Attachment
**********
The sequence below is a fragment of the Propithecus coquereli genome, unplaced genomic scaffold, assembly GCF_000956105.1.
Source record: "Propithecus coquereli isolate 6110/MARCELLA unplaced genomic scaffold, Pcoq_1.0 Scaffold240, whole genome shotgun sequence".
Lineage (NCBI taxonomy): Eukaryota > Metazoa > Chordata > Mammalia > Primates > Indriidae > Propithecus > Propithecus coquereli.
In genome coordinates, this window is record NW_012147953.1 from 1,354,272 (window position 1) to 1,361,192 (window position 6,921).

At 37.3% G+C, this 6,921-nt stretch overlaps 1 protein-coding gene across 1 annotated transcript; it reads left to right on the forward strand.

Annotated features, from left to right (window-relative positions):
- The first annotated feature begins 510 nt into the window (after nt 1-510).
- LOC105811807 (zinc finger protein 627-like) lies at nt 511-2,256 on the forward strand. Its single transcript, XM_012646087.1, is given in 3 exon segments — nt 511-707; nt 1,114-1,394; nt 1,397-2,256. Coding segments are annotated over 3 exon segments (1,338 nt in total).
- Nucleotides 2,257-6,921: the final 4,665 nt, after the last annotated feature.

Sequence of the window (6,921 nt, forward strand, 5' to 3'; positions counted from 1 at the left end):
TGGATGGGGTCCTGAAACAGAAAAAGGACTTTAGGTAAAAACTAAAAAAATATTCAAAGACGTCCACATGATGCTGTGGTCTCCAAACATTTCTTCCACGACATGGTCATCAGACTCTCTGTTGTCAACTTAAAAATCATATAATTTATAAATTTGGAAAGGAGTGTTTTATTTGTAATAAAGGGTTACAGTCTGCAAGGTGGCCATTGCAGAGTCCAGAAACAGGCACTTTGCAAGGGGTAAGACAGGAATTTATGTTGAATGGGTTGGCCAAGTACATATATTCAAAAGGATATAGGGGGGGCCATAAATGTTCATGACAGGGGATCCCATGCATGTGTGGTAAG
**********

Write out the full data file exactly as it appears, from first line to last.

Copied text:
The sequence below is a fragment of the Propithecus coquereli genome, unplaced genomic scaffold, assembly GCF_000956105.1.
Source record: "Propithecus coquereli isolate 6110/MARCELLA unplaced genomic scaffold, Pcoq_1.0 Scaffold240, whole genome shotgun sequence".
Lineage (NCBI taxonomy): Eukaryota > Metazoa > Chordata > Mammalia > Primates > Indriidae > Propithecus > Propithecus coquereli.
In genome coordinates, this window is record NW_012147953.1 from 1,354,272 (window position 1) to 1,361,192 (window position 6,921).

At 37.3% G+C, this 6,921-nt stretch overlaps 1 protein-coding gene across 1 annotated transcript; it reads left to right on the forward strand.

Annotated features, from left to right (window-relative positions):
- The first annotated feature begins 510 nt into the window (after nt 1-510).
- LOC105811807 (zinc finger protein 627-like) lies at nt 511-2,256 on the forward strand. Its single transcript, XM_012646087.1, is given in 3 exon segments — nt 511-707; nt 1,114-1,394; nt 1,397-2,256. Coding segments are annotated over 3 exon segments (1,338 nt in total).
- Nucleotides 2,257-6,921: the final 4,665 nt, after the last annotated feature.

Sequence of the window (6,921 nt, forward strand, 5' to 3'; positions counted from 1 at the left end):
TGGATGGGGTCCTGAAACAGAAAAAGGACTTTAGGTAAAAACTAAAAAAATATTCAAAGACGTCCACATGATGCTGTGGTCTCCAAACATTTCTTCCACGACATGGTCATCAGACTCTCTGTTGTCAACTTAAAAATCATATAATTTATAAATTTGGAAAGGAGTGTTTTATTTGTAATAAAGGGTTACAGTCTGCAAGGTGGCCATTGCAGAGTCCAGAAACAGGCACTTTGCAAGGGGTAAGACAGGAATTTATGTTGAATGGGTTGGCCAAGTACATATATTCAAAAGGATATAGGGGGGGCCATAAATGTTCATGACAGGGGATCCCATGCATGTGTGGTAAG